These deficiencies can cause many disorders, such as anemia and goiter. Examples of mineral deficiencies include zinc deficiency, iron deficiency, and magnesium deficiency. Common mineral deficiencies in patients with eating disorders include calcium, iron, and zinc. Serum calcium levels in patients with eating disorders are usually normal, as the body removes calcium from bones to preserve serum calcium levels.
It is important to have a thorough dietary history to identify if patients consume an adequate amount of calcium. If possible, calcium should come from dietary sources, although supplementation is appropriate when necessary. Patients with eating disorders may be at greater risk of iron deficiency, although the data are conflicting. When evaluating patients with eating disorders, dieticians should identify sources of iron in their intake, the consumption of beverages that inhibit iron absorption (coffee, tea, and others), and the presence of amenorrhea.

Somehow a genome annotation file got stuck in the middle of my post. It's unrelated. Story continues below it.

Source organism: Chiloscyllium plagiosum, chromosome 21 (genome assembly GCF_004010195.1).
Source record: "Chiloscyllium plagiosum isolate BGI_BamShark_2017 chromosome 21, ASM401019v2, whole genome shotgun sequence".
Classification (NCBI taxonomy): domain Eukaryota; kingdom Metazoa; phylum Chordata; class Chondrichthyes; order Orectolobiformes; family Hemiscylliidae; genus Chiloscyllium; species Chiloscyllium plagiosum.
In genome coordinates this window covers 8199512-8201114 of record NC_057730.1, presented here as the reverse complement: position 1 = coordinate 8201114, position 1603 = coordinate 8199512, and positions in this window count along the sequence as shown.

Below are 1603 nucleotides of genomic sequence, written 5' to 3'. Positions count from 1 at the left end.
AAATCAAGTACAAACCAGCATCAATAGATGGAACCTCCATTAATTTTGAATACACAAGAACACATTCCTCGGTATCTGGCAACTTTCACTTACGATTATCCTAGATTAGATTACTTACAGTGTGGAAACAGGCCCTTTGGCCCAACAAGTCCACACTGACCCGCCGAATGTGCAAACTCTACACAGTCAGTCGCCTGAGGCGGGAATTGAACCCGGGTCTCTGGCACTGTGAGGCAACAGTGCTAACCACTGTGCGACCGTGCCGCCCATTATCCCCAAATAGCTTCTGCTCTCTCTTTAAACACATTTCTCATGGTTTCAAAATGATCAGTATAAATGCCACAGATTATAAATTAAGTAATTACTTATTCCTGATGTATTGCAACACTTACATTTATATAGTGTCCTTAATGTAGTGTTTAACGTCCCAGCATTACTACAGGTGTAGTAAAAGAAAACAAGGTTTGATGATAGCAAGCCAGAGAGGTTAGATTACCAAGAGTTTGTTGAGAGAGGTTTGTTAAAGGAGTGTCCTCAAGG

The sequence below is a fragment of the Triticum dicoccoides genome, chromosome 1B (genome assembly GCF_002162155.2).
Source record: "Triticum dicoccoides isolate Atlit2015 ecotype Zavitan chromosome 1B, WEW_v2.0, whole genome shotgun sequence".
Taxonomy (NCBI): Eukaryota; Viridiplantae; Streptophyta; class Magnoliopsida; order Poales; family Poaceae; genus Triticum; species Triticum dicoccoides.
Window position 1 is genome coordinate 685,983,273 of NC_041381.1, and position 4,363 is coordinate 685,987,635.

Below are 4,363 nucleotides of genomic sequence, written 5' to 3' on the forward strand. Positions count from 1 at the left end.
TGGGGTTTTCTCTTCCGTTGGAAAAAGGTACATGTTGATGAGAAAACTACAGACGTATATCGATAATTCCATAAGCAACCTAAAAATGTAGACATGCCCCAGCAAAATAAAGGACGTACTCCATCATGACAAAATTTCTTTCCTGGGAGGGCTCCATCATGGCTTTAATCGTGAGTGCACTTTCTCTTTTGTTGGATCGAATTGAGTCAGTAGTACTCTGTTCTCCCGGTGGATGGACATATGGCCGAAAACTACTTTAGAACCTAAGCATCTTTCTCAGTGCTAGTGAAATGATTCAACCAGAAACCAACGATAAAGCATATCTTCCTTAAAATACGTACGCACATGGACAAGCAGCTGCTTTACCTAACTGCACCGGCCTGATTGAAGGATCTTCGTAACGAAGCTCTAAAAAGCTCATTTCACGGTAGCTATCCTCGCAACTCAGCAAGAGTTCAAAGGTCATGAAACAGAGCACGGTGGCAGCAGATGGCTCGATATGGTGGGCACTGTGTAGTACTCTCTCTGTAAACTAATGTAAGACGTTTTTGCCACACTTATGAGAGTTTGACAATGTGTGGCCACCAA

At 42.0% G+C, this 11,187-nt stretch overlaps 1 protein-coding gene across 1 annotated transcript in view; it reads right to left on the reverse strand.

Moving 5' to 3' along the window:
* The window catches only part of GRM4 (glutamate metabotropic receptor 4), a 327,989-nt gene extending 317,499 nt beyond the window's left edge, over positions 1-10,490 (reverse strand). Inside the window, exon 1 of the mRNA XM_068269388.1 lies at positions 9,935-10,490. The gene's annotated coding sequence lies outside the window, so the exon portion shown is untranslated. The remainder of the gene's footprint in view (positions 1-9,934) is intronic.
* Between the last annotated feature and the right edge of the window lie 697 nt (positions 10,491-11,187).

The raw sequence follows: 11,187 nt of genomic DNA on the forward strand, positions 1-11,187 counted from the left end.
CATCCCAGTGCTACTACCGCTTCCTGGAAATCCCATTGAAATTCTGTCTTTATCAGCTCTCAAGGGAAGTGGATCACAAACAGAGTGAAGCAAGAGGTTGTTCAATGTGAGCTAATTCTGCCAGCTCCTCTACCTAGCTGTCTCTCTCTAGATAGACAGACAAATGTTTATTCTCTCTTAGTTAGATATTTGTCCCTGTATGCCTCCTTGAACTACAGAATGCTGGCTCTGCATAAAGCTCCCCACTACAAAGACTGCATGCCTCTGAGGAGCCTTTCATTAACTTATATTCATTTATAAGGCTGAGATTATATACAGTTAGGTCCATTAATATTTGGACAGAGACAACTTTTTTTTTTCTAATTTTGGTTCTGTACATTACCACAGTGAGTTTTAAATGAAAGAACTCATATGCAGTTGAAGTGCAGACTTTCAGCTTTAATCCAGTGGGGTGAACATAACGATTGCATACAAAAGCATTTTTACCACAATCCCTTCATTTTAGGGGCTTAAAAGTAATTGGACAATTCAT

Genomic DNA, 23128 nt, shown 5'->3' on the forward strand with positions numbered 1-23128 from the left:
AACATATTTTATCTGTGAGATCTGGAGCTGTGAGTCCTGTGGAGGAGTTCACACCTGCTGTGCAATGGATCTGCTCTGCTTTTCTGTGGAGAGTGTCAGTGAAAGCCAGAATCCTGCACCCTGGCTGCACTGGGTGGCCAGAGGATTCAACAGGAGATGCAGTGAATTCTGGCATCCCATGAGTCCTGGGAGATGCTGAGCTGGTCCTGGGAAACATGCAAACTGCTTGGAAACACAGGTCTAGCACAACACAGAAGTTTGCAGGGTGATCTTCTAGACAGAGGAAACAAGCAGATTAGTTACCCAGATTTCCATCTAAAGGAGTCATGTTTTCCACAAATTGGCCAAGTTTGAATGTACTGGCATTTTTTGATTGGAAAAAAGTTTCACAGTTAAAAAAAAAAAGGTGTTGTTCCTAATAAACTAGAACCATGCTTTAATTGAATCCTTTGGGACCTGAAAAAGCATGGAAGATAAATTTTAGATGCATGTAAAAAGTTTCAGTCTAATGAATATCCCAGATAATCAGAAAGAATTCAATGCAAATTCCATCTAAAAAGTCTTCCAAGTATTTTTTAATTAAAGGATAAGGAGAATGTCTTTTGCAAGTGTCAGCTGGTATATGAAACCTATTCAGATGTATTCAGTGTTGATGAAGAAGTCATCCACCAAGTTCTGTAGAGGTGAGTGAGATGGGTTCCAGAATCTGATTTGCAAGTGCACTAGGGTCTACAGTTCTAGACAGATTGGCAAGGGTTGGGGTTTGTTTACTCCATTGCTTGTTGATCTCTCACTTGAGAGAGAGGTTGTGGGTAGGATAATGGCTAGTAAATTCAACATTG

The plasma ferritin level can also help identify early iron deficiency and determine if supplementation is indicated. As we have said, mineral deficiency in the body can be caused by different minerals. As the effect of each mineral on the body is different, the symptoms of mineral deficiency are also different. In general, the most common mineral deficiencies are magnesium deficiency, zinc deficiency, and calcium deficiency.
For example, in the doctor's office, most of the focus is solely on iodine and iron. Iodine, because its deficiency is associated with a decrease in the production of thyroid hormones and iron is labeled as deficient in hemoglobin. However, in reality, low thyroid hormone levels can be the cause of selenium deficiency, and a low level of hemoglobin (anemia) can hide a copper deficiency.